Spy Kids: What Happens When Mom and Dad are Busted for Espionage?
Now, there's a story to tell your therapist years later.
This is why Boris and Natasha never had kids when they were chasing after Rocky and Bullwinkle. You have to think about certain things when you're in a spy family. A biggie is what will happen to the kids if you get nabbed.
Four married couples who were part of a spy ring FBI agents busted a few days ago are no doubt thinking about that right now. The couples had seven children between them -- ranging in age from babies to adults.
The Washington Post reports that one of the children actually did find out what happened to her parents after coming home from a birthday party.
Justice Department officials, citing privacy laws, refused to tell the Post what's become of the children of the alleged spies.
However, children of defendants in federal cases generally are placed in the care of state child protection agencies, Dean Boyd, a Justice Department spokesman, tells the newspaper.
"We recognize the importance of proper care for the children in this case," he says.
FBI agents arrested a total of 10 suspects in Virginia, New York, New Jersey and Massachusetts for allegedly spying on the United States to gain information on everything from nuclear weapons to American relations with Iran.
An 11th suspect was arrested in Cyprus, but went missing June 30, a day after being released on bail.
The suspects with children are:
- Juan Lazaro and Vicky Pelaez
- Michael Zottoli and Patricia Mills
- Donald Heathfield and Tracey Foley
- Richard and Cynthia Murphy
In this case, an unidentified law enforcement official tells the Post, "people were well aware of the children and planned for it."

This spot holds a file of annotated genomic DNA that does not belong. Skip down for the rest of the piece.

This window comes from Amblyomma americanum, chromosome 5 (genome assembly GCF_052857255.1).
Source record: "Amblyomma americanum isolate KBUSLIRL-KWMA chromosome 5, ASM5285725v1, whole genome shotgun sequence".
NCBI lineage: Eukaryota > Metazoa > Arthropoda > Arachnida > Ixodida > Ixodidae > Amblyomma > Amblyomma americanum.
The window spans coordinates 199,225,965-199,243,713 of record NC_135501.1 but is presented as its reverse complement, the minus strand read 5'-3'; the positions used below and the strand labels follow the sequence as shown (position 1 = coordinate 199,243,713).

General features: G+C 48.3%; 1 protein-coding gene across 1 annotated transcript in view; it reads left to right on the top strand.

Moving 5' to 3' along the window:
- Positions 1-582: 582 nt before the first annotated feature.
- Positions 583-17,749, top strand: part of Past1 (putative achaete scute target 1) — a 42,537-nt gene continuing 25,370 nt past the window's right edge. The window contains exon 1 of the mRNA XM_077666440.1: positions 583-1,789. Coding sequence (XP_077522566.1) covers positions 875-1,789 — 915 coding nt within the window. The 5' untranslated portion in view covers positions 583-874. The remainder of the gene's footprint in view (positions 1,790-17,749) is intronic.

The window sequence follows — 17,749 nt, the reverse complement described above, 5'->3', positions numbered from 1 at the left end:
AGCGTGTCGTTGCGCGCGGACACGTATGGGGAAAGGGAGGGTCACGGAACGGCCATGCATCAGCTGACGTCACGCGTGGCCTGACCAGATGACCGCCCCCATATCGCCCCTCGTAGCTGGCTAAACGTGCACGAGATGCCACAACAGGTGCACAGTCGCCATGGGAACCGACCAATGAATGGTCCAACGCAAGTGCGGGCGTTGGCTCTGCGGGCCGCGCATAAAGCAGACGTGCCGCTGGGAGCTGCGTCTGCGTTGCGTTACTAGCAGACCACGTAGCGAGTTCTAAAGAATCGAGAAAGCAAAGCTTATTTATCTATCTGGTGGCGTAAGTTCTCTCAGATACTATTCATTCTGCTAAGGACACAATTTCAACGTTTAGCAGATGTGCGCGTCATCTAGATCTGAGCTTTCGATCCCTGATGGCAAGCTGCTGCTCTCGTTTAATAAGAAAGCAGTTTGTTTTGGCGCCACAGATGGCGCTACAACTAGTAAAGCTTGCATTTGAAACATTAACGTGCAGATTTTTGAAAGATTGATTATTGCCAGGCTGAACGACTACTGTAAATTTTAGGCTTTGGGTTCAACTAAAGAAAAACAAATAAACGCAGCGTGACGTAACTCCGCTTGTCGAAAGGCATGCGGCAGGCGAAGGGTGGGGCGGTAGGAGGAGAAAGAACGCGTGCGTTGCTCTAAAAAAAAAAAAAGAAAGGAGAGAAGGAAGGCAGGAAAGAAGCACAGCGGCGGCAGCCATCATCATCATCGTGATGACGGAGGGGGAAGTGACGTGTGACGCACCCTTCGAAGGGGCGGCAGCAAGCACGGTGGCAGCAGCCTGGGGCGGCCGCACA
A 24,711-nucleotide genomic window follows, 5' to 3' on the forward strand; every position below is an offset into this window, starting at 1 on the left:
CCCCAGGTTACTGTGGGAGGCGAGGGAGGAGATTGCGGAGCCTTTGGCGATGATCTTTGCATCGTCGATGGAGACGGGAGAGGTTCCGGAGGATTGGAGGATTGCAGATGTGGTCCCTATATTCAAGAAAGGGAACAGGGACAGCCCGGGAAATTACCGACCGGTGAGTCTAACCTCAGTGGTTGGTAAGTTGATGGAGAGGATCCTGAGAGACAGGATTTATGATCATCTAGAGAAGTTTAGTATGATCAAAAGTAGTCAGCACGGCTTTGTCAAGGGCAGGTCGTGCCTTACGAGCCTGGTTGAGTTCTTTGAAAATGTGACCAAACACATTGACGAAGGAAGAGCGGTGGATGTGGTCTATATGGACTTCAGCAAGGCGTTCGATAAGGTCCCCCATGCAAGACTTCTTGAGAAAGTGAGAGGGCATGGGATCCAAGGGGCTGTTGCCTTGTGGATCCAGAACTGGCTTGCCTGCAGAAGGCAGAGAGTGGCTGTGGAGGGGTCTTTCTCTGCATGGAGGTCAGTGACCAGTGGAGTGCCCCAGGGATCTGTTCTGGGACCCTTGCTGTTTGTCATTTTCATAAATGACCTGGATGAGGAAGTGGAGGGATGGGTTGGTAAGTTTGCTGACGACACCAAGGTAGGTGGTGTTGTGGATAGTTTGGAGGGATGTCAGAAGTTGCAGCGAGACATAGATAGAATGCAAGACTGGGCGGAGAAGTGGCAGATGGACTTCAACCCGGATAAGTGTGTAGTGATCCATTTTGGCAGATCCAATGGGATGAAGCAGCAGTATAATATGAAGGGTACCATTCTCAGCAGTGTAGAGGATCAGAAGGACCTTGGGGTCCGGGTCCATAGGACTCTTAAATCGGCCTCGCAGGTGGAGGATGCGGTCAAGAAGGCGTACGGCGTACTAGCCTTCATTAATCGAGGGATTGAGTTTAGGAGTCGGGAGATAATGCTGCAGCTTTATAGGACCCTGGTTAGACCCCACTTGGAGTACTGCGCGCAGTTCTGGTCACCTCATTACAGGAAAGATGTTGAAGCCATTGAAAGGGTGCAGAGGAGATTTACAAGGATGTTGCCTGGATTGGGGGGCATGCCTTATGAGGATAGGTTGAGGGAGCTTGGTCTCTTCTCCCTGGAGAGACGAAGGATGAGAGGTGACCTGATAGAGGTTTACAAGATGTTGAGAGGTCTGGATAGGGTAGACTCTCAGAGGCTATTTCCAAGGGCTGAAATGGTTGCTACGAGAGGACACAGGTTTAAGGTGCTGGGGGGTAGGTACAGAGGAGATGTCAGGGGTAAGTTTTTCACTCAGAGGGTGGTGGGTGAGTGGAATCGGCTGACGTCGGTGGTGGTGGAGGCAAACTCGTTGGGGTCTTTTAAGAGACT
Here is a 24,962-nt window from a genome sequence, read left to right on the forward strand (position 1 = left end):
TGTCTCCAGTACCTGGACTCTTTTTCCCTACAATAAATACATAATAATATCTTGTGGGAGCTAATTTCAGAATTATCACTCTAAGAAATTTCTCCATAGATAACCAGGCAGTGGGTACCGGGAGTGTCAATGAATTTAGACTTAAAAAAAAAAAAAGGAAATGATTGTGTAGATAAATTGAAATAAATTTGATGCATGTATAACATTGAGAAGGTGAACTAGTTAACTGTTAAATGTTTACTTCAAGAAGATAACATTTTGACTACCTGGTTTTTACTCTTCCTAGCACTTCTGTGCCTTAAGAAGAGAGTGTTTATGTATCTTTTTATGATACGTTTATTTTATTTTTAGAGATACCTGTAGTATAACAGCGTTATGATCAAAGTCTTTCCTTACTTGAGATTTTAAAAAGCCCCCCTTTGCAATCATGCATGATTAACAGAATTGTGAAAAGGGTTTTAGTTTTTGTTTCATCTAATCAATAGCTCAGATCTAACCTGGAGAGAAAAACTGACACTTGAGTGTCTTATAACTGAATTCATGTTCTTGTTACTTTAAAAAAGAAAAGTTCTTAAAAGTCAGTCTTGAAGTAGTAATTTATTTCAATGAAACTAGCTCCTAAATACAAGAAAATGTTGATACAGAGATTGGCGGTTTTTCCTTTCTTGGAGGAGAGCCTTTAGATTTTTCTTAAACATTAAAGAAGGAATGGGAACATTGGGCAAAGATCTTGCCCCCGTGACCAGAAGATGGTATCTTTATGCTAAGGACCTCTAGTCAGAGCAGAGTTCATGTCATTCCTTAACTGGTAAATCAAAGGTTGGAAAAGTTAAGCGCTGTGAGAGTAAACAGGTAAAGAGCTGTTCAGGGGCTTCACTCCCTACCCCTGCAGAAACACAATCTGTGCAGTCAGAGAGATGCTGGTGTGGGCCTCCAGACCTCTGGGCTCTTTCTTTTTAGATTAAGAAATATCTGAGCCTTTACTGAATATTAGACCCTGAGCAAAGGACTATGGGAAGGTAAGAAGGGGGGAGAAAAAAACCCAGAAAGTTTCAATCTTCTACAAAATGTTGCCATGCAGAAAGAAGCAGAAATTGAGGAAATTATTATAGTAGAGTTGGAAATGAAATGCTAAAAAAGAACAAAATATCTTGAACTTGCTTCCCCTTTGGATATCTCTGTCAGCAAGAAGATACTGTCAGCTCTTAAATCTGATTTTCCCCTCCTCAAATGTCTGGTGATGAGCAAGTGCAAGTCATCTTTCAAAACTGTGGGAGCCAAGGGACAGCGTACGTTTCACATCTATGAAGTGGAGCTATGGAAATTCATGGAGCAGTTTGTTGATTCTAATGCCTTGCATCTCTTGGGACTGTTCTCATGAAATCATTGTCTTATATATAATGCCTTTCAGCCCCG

The Post reports that the defendants all have suggested friends as guardians for their kids. Child protective service agencies in the various jurisdictions will decide whether those friends will take custody of the children while their parents' cases make their way through the court system.
According to the newspaper, the defendants were Russian operatives sent to the United States as long-term plants, but have no relatives in this country.
FBI sources tell the Post the alleged spies went to great lengths to blend in with American society, and having children gave eight of the suspects a particularly good cover, they add.
But at what cost to the kids?
Preston Burton, a lawyer who represented convicted spies Aldrich H. Ames and Robert P. Hanssen, tells the Post spying cases place "extraordinarily difficult" strains on families, particularly when both parents are arrested.
The government "usually seeks restrictive measures which can prevent family members from seeing the arrested relatives," Burton tells the Post. "The notion is that people who are accused of passing classified information present that risk at all times."
Parents who work as spies is nothing new.
Julius and Ethel Rosenberg's sons Robert and Michael were 6 and 10 when the couple was executed for espionage in 1953. They boys were eventually adopted by Abel and Anne Meeropol, took their adoptive parents' last name and buried their real identity.
"My relatives were so frightened of being associated with 'Communist spies' they refused to take me in," Robert Meeropol tells the London Guardian.
He set up the Rosenberg Fund for Children to assist kids targeted because of their parents' involvement in progressive movements.
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